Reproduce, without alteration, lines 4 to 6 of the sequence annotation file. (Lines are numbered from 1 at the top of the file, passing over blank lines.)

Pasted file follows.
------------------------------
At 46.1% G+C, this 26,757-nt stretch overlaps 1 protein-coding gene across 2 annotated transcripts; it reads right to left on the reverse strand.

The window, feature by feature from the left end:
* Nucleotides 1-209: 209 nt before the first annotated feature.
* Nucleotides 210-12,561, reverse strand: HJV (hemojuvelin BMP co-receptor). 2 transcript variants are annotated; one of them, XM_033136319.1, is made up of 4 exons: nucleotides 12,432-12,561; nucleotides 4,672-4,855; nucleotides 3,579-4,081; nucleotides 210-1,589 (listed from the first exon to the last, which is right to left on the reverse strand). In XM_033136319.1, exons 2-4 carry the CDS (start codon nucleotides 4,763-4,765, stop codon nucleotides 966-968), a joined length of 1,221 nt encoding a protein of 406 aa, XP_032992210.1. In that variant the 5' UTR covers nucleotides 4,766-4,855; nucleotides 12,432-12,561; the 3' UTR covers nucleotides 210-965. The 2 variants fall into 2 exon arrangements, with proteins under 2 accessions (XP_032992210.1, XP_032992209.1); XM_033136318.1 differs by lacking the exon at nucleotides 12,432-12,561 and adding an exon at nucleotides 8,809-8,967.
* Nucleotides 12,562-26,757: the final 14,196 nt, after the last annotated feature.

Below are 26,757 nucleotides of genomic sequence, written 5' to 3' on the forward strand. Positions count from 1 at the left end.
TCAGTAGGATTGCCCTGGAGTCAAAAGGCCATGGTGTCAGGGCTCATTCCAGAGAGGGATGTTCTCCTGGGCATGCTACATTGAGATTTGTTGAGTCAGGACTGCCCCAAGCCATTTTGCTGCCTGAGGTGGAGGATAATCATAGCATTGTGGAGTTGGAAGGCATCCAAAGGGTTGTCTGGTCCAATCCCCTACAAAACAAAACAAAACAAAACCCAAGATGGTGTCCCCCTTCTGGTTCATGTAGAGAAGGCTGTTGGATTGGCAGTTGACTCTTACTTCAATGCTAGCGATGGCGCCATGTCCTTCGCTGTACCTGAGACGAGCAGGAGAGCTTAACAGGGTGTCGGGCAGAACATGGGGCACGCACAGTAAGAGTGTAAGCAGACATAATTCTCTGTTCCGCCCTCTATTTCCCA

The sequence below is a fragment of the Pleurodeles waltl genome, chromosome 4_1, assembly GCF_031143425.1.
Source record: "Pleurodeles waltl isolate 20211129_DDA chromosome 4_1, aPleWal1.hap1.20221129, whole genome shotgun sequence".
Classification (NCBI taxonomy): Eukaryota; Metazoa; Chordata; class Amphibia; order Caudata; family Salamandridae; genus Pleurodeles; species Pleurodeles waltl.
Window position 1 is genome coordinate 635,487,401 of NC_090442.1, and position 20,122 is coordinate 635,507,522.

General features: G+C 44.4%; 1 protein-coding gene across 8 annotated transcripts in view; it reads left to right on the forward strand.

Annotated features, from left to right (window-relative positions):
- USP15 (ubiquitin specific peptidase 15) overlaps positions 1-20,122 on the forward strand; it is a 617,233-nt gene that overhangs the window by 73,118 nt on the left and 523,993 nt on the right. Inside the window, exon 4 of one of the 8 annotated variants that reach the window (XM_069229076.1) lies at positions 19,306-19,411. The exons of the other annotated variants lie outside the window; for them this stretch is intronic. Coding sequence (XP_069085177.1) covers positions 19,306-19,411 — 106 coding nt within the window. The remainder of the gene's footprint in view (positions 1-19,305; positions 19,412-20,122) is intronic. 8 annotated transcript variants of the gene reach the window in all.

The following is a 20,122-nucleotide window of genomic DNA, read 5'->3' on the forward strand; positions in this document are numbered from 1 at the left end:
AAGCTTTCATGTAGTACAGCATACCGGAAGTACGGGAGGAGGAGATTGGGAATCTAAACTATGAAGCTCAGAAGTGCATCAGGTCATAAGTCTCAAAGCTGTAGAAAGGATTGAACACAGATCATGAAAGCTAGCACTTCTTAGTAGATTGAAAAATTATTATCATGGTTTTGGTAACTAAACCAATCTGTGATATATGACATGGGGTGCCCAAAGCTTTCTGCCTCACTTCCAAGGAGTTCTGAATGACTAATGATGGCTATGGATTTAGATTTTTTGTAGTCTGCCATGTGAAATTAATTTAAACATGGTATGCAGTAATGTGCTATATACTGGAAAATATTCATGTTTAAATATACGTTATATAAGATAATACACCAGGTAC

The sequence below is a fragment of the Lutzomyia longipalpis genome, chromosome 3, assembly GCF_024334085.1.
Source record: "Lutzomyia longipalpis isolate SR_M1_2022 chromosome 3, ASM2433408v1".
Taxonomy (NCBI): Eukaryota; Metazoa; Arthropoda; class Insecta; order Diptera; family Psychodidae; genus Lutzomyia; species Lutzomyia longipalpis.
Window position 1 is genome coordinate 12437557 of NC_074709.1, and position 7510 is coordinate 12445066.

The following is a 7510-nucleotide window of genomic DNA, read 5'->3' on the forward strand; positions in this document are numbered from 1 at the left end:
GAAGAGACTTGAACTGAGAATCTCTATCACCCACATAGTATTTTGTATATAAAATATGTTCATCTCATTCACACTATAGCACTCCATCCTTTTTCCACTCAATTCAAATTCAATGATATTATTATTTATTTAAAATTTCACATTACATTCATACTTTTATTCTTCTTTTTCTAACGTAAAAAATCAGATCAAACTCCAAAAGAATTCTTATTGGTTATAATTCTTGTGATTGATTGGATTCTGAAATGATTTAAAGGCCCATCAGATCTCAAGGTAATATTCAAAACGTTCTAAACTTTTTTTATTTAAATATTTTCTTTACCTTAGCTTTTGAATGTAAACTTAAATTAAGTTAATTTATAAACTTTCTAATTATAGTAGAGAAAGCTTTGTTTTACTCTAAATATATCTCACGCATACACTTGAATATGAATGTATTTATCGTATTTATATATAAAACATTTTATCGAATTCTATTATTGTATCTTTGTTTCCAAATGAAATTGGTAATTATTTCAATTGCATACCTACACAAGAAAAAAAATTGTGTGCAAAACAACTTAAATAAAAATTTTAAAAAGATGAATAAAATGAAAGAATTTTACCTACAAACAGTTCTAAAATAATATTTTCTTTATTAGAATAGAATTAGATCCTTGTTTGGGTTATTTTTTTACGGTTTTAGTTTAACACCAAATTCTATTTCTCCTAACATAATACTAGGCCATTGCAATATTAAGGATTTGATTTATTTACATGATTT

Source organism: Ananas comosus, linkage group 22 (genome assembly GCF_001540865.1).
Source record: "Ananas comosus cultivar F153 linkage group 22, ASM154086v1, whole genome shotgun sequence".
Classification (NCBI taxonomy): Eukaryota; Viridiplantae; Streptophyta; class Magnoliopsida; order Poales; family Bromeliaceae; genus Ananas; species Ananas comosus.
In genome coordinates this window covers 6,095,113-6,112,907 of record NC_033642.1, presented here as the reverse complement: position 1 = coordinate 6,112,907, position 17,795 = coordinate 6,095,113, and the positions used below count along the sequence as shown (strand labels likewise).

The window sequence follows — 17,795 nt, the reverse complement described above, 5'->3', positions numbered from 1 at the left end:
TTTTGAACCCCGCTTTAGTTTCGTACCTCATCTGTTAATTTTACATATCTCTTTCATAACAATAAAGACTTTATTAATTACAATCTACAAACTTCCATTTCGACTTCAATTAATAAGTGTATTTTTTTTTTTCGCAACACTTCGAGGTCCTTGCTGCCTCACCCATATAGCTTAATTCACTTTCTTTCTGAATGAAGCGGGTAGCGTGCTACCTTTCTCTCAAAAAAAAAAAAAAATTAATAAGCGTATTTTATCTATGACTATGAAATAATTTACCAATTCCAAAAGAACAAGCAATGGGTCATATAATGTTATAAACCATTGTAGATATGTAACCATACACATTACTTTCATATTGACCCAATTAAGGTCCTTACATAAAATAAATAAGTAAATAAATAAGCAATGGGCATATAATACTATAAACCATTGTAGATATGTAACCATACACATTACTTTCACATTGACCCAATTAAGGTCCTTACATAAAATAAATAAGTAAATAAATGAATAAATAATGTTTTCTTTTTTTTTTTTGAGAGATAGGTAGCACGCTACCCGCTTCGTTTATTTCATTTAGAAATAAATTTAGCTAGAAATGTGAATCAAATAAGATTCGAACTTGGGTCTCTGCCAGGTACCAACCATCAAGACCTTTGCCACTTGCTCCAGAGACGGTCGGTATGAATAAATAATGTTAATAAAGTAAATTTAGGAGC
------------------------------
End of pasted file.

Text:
* Nucleotides 210-12,561, reverse strand: HJV (hemojuvelin BMP co-receptor). 2 transcript variants are annotated; one of them, XM_033136319.1, is made up of 4 exons: nucleotides 12,432-12,561; nucleotides 4,672-4,855; nucleotides 3,579-4,081; nucleotides 210-1,589 (listed from the first exon to the last, which is right to left on the reverse strand). In XM_033136319.1, exons 2-4 carry the CDS (start codon nucleotides 4,763-4,765, stop codon nucleotides 966-968), a joined length of 1,221 nt encoding a protein of 406 aa, XP_032992210.1. In that variant the 5' UTR covers nucleotides 4,766-4,855; nucleotides 12,432-12,561; the 3' UTR covers nucleotides 210-965. The 2 variants fall into 2 exon arrangements, with proteins under 2 accessions (XP_032992210.1, XP_032992209.1); XM_033136318.1 differs by lacking the exon at nucleotides 12,432-12,561 and adding an exon at nucleotides 8,809-8,967.
* Nucleotides 12,562-26,757: the final 14,196 nt, after the last annotated feature.

Below are 26,757 nucleotides of genomic sequence, written 5' to 3' on the forward strand. Positions count from 1 at the left end.